In Brief: Court rules mass killing of male chicks can continue, 6.5 billion euros raised in 5G spectrum auction

In a ruling Thursday, Germany’s Federal Administrative Court said the process of killing male chicks shortly after hatching can continue -- but only until an alternative is found.

Photo by Michael Anfang on Unsplash

 

 

Some news making international headlines, the mass killing of male chicks remains legal in Germany.

Approximately 45-million male chicks are killed in Germany each year because they do not lay eggs and aren’t considered suitable for fattening and eating.

In a ruling Thursday, Germany’s Federal Administrative Court said the process of killing male chicks shortly after hatching can continue — but only until an alternative is found. If the sex of the chick can be determined before hatching, this type of practice would be unnecessary.

In 2013, North Rhine-Westphalia tried to ban the practice. Hatcheries protested the change, bringing the topic of mass killing of chicks before the courts.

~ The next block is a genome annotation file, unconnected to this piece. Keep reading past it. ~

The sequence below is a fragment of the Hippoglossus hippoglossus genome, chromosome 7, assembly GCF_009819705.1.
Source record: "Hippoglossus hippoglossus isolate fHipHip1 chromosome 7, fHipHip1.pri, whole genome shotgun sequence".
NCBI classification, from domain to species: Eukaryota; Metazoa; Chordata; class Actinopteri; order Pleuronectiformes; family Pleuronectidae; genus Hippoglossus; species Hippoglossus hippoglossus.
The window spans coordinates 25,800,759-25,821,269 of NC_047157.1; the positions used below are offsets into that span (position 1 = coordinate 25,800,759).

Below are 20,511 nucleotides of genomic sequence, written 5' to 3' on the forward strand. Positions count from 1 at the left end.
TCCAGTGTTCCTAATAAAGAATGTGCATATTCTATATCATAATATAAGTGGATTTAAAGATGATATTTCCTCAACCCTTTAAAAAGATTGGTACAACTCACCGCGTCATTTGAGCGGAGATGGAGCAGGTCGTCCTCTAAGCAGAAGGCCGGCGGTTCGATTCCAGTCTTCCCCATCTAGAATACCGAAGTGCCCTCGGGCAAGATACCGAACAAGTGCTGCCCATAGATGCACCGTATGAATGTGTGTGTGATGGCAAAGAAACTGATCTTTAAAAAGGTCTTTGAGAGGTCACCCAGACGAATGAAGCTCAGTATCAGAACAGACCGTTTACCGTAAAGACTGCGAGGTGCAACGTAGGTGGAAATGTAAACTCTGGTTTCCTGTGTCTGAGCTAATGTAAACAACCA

In response to the news, Federal Minister of Food and Agriculture Julia Klöckner said alternatives to the practice already exist.

“My position on chick killing has been clear for a long time: it is not ethically justifiable,” Klöckner said. “This practice must be ended as soon as possible.”

Klöckner also said her ministry was putting 8 million euros towards initiatives that would make the killings unnecessary.

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Faster internet is coming to Germany.

After nearly 500 rounds of bidding, the auction for the country’s 5G frequencies and spectrum has come to an end.

A total of 6.5 billion euros was brought in, with the largest shares going to Deutsche Telekom and Vodafone, according to the Bundesnetzagentur.

Within the next three years, 98% of all households should be able to use faster internet, though there will still likely be weaker connections or dead zones in smaller towns and villages.

 

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